Labour Party Leader Sir Keir Starmer announced policies to reduce suicide rates and improve mental health treatment in a speech today.
Responding to the announcement, Dr Adrian James, President of the Royal College of Psychiatrists, said:
“We support the Labour Party’s pledge to reduce rates of suicide. While most cases of completed suicide are linked to mental illness, at-risk patients are not being identified or offered the mental health treatment that could have prevented their death.
“The focus on preventing mental illness is the right approach. Mental illness can in many cases be prevented with early intervention and by tackling root causes including inequality, racism and abuse. Schools, for example, provide a particularly important space for early intervention. This focus must be shared with treating and delivering care for all for those who need it.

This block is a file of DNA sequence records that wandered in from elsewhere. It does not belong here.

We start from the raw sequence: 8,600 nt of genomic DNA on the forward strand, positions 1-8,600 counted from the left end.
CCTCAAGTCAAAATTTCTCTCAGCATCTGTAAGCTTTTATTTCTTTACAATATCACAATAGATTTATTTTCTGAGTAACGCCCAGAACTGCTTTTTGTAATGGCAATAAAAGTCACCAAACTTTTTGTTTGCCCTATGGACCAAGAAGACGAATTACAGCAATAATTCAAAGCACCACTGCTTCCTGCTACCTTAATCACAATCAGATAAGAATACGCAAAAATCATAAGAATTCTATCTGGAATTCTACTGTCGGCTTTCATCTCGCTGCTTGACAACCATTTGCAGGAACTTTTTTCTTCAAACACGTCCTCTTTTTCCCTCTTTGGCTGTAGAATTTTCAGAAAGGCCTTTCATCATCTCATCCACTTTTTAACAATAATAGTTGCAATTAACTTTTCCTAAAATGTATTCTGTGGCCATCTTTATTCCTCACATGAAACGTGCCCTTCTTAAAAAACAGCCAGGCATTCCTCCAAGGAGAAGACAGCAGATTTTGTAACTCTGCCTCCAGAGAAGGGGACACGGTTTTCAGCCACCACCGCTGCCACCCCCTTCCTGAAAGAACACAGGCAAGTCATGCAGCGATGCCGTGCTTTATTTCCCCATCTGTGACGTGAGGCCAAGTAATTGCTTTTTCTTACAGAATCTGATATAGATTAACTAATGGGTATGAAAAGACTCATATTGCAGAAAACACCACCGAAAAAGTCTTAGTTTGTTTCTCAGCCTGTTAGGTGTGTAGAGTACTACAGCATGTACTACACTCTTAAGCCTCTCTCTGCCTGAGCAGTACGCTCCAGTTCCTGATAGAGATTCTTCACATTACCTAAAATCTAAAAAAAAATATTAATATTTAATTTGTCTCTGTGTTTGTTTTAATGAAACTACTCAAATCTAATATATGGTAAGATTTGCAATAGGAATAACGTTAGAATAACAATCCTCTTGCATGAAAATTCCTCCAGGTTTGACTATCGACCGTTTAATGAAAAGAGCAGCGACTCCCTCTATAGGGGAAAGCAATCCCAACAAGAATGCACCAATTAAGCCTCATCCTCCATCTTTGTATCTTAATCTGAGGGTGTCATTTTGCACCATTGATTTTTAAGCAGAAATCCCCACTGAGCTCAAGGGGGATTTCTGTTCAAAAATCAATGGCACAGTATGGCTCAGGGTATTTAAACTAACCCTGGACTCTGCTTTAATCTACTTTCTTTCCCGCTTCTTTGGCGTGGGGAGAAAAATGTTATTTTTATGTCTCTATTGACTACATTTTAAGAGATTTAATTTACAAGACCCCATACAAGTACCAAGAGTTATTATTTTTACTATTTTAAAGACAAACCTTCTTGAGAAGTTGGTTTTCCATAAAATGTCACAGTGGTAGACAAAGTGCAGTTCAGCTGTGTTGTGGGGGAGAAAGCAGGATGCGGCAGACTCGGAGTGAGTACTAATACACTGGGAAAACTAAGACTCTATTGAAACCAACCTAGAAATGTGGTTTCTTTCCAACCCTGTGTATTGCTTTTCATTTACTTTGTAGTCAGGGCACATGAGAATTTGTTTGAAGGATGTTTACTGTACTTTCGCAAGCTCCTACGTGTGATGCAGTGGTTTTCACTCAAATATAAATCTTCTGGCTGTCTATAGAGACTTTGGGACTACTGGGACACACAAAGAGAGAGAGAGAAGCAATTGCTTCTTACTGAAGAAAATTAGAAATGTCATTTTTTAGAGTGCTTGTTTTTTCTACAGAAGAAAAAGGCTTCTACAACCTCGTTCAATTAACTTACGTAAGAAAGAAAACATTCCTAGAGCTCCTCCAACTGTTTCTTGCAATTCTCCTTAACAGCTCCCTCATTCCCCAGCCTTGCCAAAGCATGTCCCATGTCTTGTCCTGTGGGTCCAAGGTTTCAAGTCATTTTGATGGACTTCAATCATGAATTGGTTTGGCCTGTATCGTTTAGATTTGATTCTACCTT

“A long-term whole of Government plan to improve outcomes for people with mental illness is urgently needed. Adults with severe mental illness are almost five times more likely to die prematurely than the rest of the population with two out of three deaths from preventable illnesses.
“This will only be achieved by addressing the chronic workforce shortages that prevent people from accessing treatment when they need it. Mental health services are critically over stretched. We are 700 consultant psychiatrists short, and need to significantly expand the mental health workforce if the system is to deliver a sufficient level of care.
“We look forward to hearing more details about how these policies will be delivered.”
The College's National Collaborating Centre for Mental Health (NCCMH) runs a National Suicide Prevention Programme that aims to reduce the number of suicide deaths in England.
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